The implication the YEC wants to take from these verses is that humans were on the stage at creation, so there could not have been any millions or billions of years of time from the start of creation until humans arrived on the scene. Thus, by saying that “at the beginning” or “from the beginning of creation” humans were created and on the Earth, the YEC argues that Jesus was endorsing and giving evidence to their position.

It ought to be clear from this that the YEC must read these verses quite literally for this implication to follow. After all, the point of this passage is definitely not to speak to the age of creation–Jesus is making a point about divorce in context. Thus, to draw from these passages a young earth, the YEC must insist on a strictly literal reading of the passage and then draw out the implications from that literal reading. The problem for the YEC, then, is that on a strictly literal reading of this passage, the implication becomes that Jesus was mistaken; or at the least, that the YEC position is mistaken on the order of creation.

Read the passages again. They don’t merely say that humans were created in the beginning. Rather, they clearly state that God created them male and female “at the beginning” or “from the beginning of creation.” This must not be missed. A strict literal reading like the one required for the YEC to make their point from these passages must also take literally the word beginning. But if that’s the case, then it becomes clear the YEC reading of this passage breaks down. After all, humans in the Genesis account were the last of creation. They were the final part of creation. But these passages say at the “beginning” not at the “end” of creation. So if the YEC insists that we must take these words as literally as they want us to in order to make their point that Jesus is a young earth creationist, they actually make either Jesus, Genesis, or their own reading of the creation account wrong. Again, this flows simply from the way the YEC insists upon reading these texts. If Jesus says that humans were made at the “beginning” of creation and Genesis literally teaches that humans were the end of creation, then something has to give.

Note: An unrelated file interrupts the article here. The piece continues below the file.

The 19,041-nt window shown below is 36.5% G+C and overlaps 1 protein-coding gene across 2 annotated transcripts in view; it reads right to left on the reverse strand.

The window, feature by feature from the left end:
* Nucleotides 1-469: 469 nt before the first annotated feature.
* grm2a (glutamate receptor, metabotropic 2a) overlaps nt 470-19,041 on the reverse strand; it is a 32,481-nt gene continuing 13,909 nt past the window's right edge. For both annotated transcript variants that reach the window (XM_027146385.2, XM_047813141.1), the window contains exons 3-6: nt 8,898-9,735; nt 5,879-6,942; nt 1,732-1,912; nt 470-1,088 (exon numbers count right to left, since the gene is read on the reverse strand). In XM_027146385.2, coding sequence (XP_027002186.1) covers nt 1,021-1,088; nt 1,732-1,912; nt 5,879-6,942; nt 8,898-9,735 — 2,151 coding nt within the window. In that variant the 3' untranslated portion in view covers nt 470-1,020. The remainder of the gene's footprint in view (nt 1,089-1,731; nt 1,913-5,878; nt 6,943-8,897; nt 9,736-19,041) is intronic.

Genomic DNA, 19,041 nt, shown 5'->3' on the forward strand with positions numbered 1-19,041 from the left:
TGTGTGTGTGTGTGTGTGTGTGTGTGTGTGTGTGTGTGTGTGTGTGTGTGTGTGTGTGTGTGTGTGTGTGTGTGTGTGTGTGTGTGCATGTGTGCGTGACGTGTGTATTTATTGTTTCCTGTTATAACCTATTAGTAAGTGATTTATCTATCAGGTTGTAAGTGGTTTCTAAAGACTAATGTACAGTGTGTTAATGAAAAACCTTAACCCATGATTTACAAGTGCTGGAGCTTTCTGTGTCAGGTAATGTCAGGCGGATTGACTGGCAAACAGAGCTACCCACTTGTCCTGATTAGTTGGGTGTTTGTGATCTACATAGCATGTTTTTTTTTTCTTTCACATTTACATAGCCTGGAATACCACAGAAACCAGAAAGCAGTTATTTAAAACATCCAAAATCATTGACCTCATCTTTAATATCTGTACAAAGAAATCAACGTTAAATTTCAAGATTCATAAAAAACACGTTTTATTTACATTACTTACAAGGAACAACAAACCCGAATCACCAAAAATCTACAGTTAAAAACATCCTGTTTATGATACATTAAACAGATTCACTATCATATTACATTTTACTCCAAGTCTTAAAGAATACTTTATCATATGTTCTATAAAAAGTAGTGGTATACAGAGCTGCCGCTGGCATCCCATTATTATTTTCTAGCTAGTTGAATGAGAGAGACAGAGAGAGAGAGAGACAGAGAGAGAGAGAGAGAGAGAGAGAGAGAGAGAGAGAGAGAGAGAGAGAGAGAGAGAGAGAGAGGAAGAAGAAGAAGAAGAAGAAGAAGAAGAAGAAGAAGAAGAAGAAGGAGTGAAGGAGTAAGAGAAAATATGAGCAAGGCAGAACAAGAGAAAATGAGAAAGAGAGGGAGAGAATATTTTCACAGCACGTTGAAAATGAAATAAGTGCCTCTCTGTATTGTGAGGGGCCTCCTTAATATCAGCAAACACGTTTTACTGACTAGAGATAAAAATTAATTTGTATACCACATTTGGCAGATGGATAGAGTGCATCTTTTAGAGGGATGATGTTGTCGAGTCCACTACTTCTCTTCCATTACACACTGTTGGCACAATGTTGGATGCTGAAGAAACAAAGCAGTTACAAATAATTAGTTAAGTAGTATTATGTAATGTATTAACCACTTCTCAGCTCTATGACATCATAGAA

Counter-Argument

The most common objection I’ve gotten from YECs as I make this point is that my own position still would not be justified in the text. After all, if the Earth is really billions of years old, and most of that time lapsed without any humans being around, why would Jesus then say that “at the beginning” or “from the beginning of creation” humans were around? A fuller answer to what Jesus is saying in these passages is found in the next section, but for now I’d just say it is pretty clear that Jesus is making a point unrelated to the time of creation and simply using language anyone would understand. “Back in the day”; “ever since humans have been around”; “for as long as anyone knows about”; these are ways that we can make similar ideas shine through. Moreover, because a strictly literal reading of this passage to try to rule out any time between creation and humans implies the difficulties noted above, it is clear that such a reading is untenable.

A Proper Interpretation?

The final point a YEC might try to counter here would be to demand my own exegesis of this text. After all, if they’re wrong about how to read the text, how do read it such that it doesn’t make the same implications? That’s a fair point, and I’ve already hinted at my answer above. It is clear these texts are about divorce, as that is the question that Jesus was addressing. Thus, he’s not intending to make a statement about the age of creation or really its temporal order at all. He simply says “from the beginning” as a kind of shorthand for going back to the first humans. Humans, Jesus is saying, have been created like this ever since God made them. Period. The problem the YEC reading brings to this text is nonexistent, but only when one does not try to force it to answer questions it wasn’t addressing.

Links

Be sure to check out the page for this site on Facebook and Twitter for discussion of posts, links to other pages of interest, random talk about theology/philosophy/apologetics/movies and more!

What options are there in the origins debate? – A Taxonomy of Christian Origins Positions– I clarify the breadth of options available for Christians who want to interact on various levels with models of origins. I think this post is extremely important because it gives readers a chance to see the various positions explained briefly.